Related: Selling Your Business? Do These 6 Things Right Now.

2. Optimize gross margin and EBITDA

Not all revenue dollars are created equal. For instance, If a company must spend $99 to make $100, then that $1 of profit is not as valuable. So, regarding profitability, the cash in your business's bank account isn't the only thing that matters.

To ensure your profit margins are high enough to draw in quality buyers, you'll want to look at your EBITDA (Earnings Before Interest Taxes Depreciation Amortization) margin profile.

Your EBITDA margin indicates your operating profit as a percentage of your total revenue. In most cases, buyers want an EBITDA margin of at least 10%. Many buyers view businesses with lower margins as too risky.

3. Diversify your customer base

Having one or two customers who routinely spend large amounts at your business can give you a sense of security. But buyers want to see diversified revenue. If most of your revenue comes from a few customers and those customers stop patronizing your company, your finances will suffer.

In most cases, buyers look askance at any business where a single customer accounts for over 20% of the revenue. They may still purchase your business but are likely to pay substantially less.

If you currently rely primarily on a few customers for steady income, make an effort to diversify income sources. That could mean offering additional products or services or using targeted advertising to draw in different demographics.

Related: The 11 Rules of Highly Profitable Companies

Build a sellable company from the ground up

Creating a business that's built to sell can be a challenge, especially if you're wrapped up in running that business from day to day. However, it is vital that entrepreneurs prioritize sellability from the start of their business journey.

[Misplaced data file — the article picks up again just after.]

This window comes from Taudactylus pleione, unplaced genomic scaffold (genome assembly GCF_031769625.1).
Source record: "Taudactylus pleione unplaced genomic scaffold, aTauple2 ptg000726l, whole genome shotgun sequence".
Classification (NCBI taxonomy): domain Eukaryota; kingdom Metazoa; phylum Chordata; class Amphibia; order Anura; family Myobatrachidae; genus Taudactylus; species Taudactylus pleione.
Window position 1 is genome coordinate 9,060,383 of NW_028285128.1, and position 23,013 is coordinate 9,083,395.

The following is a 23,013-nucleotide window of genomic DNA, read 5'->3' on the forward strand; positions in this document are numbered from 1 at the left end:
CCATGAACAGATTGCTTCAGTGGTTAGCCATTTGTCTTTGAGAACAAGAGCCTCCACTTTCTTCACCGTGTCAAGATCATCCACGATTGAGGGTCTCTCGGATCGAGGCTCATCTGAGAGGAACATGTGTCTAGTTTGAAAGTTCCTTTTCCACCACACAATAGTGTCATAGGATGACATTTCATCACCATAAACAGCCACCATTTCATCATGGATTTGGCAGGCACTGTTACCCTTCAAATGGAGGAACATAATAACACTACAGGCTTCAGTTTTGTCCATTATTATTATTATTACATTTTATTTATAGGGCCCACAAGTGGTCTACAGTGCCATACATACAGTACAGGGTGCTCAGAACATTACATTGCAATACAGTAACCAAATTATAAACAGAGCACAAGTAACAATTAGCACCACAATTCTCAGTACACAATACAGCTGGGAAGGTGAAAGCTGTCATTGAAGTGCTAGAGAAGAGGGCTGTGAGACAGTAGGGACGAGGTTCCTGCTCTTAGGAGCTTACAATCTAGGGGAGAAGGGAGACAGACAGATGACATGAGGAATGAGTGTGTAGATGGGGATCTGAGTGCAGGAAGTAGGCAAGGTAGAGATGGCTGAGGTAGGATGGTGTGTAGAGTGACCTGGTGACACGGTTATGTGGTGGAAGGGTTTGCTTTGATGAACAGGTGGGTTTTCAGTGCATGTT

The tips above provide ways to help maximize your business's total value and attract quality buyers. By proactively working toward sellability, you are not only positioning yourself for a successful sale, but also setting yourself up for long-term business success and profitability.

Peter Daisyme

Entrepreneur Leadership Network® Contributor

Co-founder of Hostt

Peter Daisyme is the co-founder of Palo Alto, California-based Hostt, specializing in helping businesses with hosting their website for free, for life. Previously he was the co-founder of Pixloo, a company that helped people sell their homes online, that was acquired in 2012.

Want to be an Entrepreneur Leadership Network contributor? Apply now to join.

Editor's Pick

Side Hustle

She Had Less Than $800 When She Started a Side Hustle — Then This Personal Advice From Tony Robbins Helped Her Make $45 Million

Cathryn Lavery built planner and conversation card deck company BestSelf Co. without any formal business education.

Business News

How Nvidia CEO Jensen Huang Transformed a Graphics Card Company Into an AI Giant: 'One of the Most Remarkable Business Pivots in History'

Here's how Nvidia pivoted its business to explore an emerging technology a decade in advance.

Business News

Want to Start a Business? Skip the MBA, Says Bestselling Author

Entrepreneur Josh Kaufman says that the average person with an idea can go from working a job to earning $10,000 a month running their own business — no MBA required.

Business Ideas

63 Small Business Ideas to Start in 2024

We put together a list of the best, most profitable small business ideas for entrepreneurs to pursue in 2024.